Six years ago a handy man came to our house and stayed for 4 weeks. Well he didn’t actually stay with my son and me, but he did visit regularly to do work around the place and have lunch with us sometimes. And one day just as we were about to start eating, he asked if he could say grace.
My 8-year-old son had found the handholding and head bowing odd but did it anyway. The handyman’s giving thanks to the spaghetti bolognaise had surprised me too at first but I got used to it during the following weeks and even came to like it.
In his book An Elegant Argument for Spirituality Without God, Andre Comte-Sponville asks if ‘Atheists have as much spirit as everyone else; why would they be less interested in spiritual life?’
Why indeed? Although I never really know what people mean when they say the’re not religious but that they are spiritual.
I don’t believe in God. I never have and most likely never will. After all I come from a family of atheists and communists, muckrakers and skeptics.
I was 10 years-old and my best friend was preparing for her Confirmation, twirling about showing off the new white flowy dress her mother had made for the big event. I asked her what a confirmation was and she said that ‘It’s when you promise yourself to God.’
Really? How come she got to give herself to God and dress up like a bride and I didn’t. I asked Mum. ‘Because she’s Catholic’, she said ‘and just because we’re Italians doesn’t mean we all believe in God.’
God or no god I still wanted to wear a dress like that, and surely my nonna could make it for me?
But when I asked my grandmother if she could rustle me up a dress like my friend’s, with its lace Peter Pan collar, she led me outside and declared authoritatively that ‘God was right here in our garden and not in any church.’ I couldn’t see anything except tomatoes and a chook shed but she seemed so confident that her version has always stayed with me.
Later in my 20s I visited a Tibetan monk. I was lost, depressed and flailing about for meaning and a Buddhist friend suggested it. Why not?
Once in the monk’s modest suburban home, he looked up at me from his armchair in front of the telly, ushered for me to sit down and poured me a cup of tea, offered me a Tic Toc biscuit. Then he went back to watching the cricket. Eventually he looked at me again, smiled and suggested I go away and meditate. That was it. Maybe I’m just not wired for religion.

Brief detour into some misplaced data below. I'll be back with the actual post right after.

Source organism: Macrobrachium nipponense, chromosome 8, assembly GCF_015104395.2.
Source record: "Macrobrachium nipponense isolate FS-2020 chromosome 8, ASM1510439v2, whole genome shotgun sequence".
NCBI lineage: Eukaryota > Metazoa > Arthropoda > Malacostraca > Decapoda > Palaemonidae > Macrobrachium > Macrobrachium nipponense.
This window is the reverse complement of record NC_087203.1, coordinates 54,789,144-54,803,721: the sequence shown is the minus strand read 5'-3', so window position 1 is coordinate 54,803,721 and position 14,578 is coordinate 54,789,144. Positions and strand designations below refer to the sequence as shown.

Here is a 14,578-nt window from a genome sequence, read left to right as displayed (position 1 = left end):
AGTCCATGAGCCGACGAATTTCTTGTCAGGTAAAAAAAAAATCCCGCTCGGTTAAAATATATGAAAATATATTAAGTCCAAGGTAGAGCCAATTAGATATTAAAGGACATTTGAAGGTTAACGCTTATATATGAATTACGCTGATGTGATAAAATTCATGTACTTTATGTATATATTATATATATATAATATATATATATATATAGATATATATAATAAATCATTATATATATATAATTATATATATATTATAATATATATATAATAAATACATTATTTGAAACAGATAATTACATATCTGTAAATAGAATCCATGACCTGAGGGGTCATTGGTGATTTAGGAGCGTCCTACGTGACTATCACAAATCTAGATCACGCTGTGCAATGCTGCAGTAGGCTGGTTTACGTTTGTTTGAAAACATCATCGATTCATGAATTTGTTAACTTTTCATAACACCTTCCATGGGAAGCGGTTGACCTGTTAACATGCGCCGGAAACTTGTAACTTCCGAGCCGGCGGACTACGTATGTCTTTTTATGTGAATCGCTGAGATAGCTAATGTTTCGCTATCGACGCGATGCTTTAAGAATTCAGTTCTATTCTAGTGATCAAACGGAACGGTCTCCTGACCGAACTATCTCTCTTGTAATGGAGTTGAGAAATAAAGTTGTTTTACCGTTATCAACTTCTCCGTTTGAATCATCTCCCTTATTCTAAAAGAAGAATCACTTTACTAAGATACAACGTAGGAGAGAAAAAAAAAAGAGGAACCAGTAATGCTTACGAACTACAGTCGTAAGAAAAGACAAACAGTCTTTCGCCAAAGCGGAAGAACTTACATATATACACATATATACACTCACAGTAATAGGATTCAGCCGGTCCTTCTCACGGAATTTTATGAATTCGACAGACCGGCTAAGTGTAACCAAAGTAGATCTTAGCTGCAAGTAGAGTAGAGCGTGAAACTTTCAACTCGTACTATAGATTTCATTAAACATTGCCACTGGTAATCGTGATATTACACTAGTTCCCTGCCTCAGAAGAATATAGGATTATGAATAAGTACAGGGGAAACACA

Watch below as Rosemary Stanton speaks about her childhood in the religious sect the Exclusive Brethren. Post continues after video.
In my 30s I discovered the theatre and it seemed that the ‘God-shaped hole’ within me, as Salmon Rushdie puts it, was filled finally with art. I had found my spiritual home and my tribe at last, and so spent the next 20 years working and living in the arts community.
Today I am in my 50s and the young handyman is looking into my eyes and saying that he will pray for my family and particularly for my ill sister. The he suggests I get down on my knees. I feel silly, but when my knees settle upon the cold tiles of our kitchen floor, I feel something shift inside me. It’s as if the mere act of surrender, of supplication has somehow jogged my body memory. I am calmer, stiller, focussed.
I really wanted to believe that the handyman’s prayer would make my sister well. But it didn’t.
I never heard from him again after that until I received an invite to his wedding. There was a picture of him and his bride-to-be on a small white card that said they were getting married in a private ceremony at the Registry Office but to join them later in their garden and to please bring a plate.
Listen below as Meshel Laurie talks to Susan Carland about religion. Post continues after podcast.
My now 14-year-old son tells me that in his Comparative Religion class they teach about ‘miracles and stuff. I mean, as if.’ I tell him that people are entitled to believe what they wish as long as it doesn’t hurt anyone else. Parenting 101, I know, but unlike my own fundamentalist atheist parents I’m trying not to influence him too overtly in areas of faith at least.
This week my mother and I picked vegetables from a friend’s garden. My mother tugged and snipped at the carrots and parsley, eggplants and silver beet as we filled a large basket with it all, silently.
Later that evening she phoned me. ‘I just want to say that when I got home I burst into tears. I don’t really know why, but something about picking those vegetables moved me and, I was so overwhelmed that I cried. Anyway…’
I thought of my nonna and I standing in our vegetable garden over 40 years ago and felt the tender tug of three generations of female skeptics who had found god amongst the parsley and eggplants.